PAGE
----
- Agree (85%)
- Disagree (9%)
- Not sure (5%)
The question stems from a CEO panel discussion at this week’s AFA 2021 Evolve Hybrid Conference, during which CEOs were asked whether the significant reduction in year one remuneration under the LIF reforms to a cap of 60% was, in retrospect, a mistake.
The two CEOs on the panel who were also in charge during the debate leading to the LIF reforms, TAL’s Brett Clark and AIA Australia’s Damien Mu, indicated that the industry was very close to having either fee-for-service or level commission as the only remuneration outcomes acceptable to the policy makers at the time, and that arriving at a 60/20 hybrid commission cap – although 80/20 had been supported and advocated by the insurers – avoided the sector from being forced to operate under either a fee or level commission remuneration structure for life insurance advice.
Since the implementation of the LIF reforms, however, calls have grown louder for a review of the LIF commission caps, as evidence mounts to support the contention that the 60/20 commission model simply does not support a viable risk advice business.
…the recommendation …was for industry advocates to call for an increase in commission caps only as part of a broader change agenda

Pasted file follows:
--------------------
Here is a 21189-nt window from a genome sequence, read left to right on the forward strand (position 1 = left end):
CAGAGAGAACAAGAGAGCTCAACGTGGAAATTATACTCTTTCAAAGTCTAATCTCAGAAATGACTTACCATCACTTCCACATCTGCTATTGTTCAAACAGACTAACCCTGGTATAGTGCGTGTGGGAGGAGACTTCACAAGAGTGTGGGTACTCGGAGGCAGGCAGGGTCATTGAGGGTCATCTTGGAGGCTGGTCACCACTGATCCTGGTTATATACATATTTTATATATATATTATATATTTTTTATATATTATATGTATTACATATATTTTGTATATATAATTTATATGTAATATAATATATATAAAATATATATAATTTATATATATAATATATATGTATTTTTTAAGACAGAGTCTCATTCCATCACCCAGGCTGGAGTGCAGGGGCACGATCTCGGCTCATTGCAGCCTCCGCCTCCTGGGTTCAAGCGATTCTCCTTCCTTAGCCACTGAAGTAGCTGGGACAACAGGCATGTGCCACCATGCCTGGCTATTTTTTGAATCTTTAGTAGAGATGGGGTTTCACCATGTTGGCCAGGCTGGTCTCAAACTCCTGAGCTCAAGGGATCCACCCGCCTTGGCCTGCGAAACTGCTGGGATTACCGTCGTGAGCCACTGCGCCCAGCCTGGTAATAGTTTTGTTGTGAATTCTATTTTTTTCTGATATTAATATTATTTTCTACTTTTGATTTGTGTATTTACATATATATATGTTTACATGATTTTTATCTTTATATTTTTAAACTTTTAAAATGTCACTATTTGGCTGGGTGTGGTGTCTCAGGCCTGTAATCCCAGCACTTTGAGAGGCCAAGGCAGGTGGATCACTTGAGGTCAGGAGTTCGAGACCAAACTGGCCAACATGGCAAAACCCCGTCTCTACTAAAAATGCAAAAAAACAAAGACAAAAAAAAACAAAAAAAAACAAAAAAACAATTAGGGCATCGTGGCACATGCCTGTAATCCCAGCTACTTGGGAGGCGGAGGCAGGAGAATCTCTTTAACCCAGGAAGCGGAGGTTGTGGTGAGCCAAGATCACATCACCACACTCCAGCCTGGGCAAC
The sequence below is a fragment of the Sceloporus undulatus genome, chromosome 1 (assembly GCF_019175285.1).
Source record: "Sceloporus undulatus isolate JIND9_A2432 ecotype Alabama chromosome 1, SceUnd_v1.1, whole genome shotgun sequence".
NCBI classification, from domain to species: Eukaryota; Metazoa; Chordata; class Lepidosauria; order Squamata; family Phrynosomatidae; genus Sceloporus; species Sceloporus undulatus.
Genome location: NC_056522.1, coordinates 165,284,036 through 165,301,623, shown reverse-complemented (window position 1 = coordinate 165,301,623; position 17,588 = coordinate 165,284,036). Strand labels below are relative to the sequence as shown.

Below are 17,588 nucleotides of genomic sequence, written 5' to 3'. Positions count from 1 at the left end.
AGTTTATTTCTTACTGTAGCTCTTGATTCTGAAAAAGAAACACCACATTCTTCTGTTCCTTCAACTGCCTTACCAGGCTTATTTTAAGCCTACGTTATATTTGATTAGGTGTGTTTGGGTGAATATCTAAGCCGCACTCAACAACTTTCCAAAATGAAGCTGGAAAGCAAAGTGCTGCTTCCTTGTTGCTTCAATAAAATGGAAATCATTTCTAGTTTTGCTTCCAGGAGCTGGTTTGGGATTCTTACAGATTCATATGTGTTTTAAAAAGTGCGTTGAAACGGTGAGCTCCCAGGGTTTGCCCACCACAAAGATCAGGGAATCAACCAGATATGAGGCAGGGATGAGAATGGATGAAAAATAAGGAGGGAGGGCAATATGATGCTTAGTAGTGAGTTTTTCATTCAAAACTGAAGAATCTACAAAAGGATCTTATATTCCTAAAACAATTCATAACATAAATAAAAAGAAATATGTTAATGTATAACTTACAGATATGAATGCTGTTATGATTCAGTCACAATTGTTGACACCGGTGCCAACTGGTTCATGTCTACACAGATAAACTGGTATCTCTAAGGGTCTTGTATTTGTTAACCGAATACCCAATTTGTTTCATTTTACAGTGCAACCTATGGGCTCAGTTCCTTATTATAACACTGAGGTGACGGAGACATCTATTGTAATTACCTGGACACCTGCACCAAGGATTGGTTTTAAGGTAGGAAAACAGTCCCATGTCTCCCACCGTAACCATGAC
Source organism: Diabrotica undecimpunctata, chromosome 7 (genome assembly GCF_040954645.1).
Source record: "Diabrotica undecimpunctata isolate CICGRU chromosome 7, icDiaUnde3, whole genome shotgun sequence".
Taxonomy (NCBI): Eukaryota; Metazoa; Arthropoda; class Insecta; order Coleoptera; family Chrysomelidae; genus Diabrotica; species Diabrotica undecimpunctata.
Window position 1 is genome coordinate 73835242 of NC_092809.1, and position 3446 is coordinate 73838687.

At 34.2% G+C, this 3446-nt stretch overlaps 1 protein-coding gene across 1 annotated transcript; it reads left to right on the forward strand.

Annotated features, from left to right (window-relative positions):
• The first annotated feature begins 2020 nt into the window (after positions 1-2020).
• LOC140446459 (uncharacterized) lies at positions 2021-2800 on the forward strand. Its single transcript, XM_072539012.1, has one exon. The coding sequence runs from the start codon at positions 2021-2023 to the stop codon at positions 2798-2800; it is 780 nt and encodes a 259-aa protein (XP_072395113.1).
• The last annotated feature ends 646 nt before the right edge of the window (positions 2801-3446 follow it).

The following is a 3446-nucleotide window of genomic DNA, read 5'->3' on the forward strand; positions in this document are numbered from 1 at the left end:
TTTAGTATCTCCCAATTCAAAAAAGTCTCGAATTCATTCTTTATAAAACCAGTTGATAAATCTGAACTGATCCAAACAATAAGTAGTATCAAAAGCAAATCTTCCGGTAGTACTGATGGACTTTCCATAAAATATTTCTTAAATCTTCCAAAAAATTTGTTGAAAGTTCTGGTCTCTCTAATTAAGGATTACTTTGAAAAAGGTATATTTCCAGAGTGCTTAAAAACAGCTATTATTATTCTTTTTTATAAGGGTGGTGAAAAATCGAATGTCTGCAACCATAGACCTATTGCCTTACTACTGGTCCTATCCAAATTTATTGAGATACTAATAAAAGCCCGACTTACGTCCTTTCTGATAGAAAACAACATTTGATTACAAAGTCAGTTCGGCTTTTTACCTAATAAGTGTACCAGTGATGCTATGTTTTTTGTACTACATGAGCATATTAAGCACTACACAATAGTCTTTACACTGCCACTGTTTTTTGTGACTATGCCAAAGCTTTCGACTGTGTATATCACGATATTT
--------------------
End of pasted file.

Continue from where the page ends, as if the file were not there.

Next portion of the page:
In asking the CEOs whether there was an appetite among insurers to now push for an increase in year one commission to, say, 70%, the recommendation made by both CEOs was for industry advocates to call for an increase in commission caps only as part of a broader change agenda that would also include an equal focus on reducing costs.
A more fruitful and productive discussion with policy makers, according to Clark, would be based around how the industry can remove costs from the advice process, such as red tape and other regulations that are making advisers’ jobs so difficult.
This argument sounds balanced and reasonable, within a potentially fraught future debate the CEOs caution must be undertaken thoughtfully and with great care. But do you agree?
While most advice business operators would agree that revenue growth and cost control are both vital components in their bottom line, are they equally critical?
Even for those who contend that increasing revenue in a small business is more important than reducing costs, the CEOs’ comments remind us that the debate isn’t straight forward – and that any future approach to policy makers needs to be made through the lens of how a thriving and sustainable risk advice sector will better serve the community, rather than through the lens of how increasing commission caps will enable risk advice businesses to remain financially viable.
As always, there’s more to say – and we’ve already said too much – but we hope you’ve got the idea! Tell us what you think and we’ll report back next week…